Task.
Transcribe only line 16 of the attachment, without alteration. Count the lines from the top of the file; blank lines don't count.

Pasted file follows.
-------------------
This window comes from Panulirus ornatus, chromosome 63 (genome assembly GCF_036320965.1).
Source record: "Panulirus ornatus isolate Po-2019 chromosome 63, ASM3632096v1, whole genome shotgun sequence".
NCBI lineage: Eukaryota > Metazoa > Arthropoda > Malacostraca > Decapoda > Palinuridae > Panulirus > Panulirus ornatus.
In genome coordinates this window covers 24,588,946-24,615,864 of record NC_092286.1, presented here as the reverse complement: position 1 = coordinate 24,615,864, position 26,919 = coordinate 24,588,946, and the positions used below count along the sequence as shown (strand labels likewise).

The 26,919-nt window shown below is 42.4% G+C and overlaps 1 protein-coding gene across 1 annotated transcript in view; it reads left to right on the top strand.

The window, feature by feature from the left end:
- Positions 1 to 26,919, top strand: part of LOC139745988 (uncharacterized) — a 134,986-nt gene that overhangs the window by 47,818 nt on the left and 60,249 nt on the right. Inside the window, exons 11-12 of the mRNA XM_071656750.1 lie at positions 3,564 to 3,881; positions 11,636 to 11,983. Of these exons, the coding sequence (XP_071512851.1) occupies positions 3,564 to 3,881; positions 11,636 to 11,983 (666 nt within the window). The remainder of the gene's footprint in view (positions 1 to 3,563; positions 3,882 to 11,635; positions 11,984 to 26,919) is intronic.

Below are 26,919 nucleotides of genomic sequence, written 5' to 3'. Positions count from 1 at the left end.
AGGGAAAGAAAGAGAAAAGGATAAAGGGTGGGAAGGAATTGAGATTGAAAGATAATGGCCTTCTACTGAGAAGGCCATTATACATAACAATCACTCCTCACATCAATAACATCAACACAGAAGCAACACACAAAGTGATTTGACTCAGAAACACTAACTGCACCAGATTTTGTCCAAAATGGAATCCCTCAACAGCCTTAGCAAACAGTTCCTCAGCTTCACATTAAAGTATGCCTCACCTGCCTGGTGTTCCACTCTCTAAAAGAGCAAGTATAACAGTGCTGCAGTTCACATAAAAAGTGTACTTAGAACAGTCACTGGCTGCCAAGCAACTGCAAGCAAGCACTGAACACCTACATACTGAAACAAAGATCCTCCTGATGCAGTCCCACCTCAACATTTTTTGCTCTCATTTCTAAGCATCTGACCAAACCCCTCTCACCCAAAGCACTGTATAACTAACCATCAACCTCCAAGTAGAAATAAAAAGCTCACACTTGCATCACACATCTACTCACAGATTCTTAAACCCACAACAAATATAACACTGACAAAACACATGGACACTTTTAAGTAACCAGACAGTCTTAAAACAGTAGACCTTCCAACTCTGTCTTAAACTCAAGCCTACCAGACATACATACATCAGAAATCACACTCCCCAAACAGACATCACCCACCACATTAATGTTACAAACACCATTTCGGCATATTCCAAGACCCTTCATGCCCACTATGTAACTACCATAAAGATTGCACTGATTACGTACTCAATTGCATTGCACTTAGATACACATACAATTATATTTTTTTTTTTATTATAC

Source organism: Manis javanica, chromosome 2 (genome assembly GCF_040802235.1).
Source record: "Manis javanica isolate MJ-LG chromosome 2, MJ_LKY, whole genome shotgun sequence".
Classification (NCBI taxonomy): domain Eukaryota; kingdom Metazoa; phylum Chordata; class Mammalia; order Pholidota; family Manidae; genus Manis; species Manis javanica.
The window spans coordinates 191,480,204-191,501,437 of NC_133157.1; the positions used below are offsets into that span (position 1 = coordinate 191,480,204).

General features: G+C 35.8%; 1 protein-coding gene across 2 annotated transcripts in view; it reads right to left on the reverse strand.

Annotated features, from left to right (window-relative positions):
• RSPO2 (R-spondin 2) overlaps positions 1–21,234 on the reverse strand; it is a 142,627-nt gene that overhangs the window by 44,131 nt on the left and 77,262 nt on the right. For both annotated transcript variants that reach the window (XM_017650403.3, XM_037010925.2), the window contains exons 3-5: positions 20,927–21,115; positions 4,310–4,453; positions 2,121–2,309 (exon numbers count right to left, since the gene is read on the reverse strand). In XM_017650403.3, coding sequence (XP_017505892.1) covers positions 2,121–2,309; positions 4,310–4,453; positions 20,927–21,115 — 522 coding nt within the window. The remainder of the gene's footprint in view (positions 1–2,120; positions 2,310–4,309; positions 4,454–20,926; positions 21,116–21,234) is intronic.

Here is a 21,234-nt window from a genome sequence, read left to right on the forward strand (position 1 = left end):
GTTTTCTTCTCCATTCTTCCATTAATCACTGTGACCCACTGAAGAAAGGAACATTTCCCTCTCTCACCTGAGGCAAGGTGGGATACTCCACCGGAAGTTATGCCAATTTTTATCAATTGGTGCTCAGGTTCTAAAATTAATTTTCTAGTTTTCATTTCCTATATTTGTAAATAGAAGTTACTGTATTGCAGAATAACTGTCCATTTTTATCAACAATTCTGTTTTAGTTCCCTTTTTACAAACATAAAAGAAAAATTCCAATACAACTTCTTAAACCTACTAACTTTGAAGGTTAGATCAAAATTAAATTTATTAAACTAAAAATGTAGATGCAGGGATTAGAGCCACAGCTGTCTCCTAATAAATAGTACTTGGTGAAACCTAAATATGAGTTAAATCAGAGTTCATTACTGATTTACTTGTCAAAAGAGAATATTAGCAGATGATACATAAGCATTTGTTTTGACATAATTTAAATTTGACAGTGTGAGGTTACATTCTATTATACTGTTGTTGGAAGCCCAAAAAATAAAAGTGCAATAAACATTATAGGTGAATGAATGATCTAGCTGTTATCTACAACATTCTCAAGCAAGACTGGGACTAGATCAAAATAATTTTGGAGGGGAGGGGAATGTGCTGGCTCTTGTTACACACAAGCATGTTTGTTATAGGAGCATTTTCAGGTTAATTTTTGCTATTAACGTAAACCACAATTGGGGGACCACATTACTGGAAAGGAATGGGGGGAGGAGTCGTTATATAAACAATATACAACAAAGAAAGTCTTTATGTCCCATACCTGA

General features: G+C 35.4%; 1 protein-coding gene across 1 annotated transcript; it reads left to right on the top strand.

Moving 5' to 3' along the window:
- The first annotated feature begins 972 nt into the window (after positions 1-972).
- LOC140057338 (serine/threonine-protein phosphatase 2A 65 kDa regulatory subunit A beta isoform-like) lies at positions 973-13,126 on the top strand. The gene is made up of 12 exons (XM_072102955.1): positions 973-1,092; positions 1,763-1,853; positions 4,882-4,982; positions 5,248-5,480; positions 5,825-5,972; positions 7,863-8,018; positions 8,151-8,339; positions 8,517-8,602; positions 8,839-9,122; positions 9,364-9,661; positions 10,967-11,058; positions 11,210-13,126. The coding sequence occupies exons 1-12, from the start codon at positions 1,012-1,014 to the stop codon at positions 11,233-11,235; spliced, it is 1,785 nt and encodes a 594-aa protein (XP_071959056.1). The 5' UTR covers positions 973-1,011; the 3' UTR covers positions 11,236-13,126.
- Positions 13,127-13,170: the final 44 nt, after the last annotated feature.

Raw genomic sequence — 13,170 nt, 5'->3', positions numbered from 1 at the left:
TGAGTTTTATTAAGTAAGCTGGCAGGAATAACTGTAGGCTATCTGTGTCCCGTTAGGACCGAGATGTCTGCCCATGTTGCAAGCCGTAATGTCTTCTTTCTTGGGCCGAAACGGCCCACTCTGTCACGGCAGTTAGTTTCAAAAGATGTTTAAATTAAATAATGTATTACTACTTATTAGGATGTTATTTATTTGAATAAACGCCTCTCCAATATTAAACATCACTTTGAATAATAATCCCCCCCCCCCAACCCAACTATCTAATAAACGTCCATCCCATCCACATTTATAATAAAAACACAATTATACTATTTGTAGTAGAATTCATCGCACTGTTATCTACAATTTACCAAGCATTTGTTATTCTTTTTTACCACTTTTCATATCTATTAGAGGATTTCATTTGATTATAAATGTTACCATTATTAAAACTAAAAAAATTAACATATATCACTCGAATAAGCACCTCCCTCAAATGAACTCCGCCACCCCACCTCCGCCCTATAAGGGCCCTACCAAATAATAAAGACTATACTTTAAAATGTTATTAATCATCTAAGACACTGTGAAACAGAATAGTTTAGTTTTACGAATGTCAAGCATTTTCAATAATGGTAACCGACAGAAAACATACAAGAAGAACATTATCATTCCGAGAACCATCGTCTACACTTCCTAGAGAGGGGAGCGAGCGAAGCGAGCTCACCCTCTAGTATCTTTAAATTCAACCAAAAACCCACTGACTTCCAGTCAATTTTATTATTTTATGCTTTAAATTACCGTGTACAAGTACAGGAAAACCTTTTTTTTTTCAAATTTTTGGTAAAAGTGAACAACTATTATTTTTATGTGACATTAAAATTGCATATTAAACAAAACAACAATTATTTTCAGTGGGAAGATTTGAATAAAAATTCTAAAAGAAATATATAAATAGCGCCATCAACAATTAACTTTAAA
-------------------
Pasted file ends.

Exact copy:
• RSPO2 (R-spondin 2) overlaps positions 1–21,234 on the reverse strand; it is a 142,627-nt gene that overhangs the window by 44,131 nt on the left and 77,262 nt on the right. For both annotated transcript variants that reach the window (XM_017650403.3, XM_037010925.2), the window contains exons 3-5: positions 20,927–21,115; positions 4,310–4,453; positions 2,121–2,309 (exon numbers count right to left, since the gene is read on the reverse strand). In XM_017650403.3, coding sequence (XP_017505892.1) covers positions 2,121–2,309; positions 4,310–4,453; positions 20,927–21,115 — 522 coding nt within the window. The remainder of the gene's footprint in view (positions 1–2,120; positions 2,310–4,309; positions 4,454–20,926; positions 21,116–21,234) is intronic.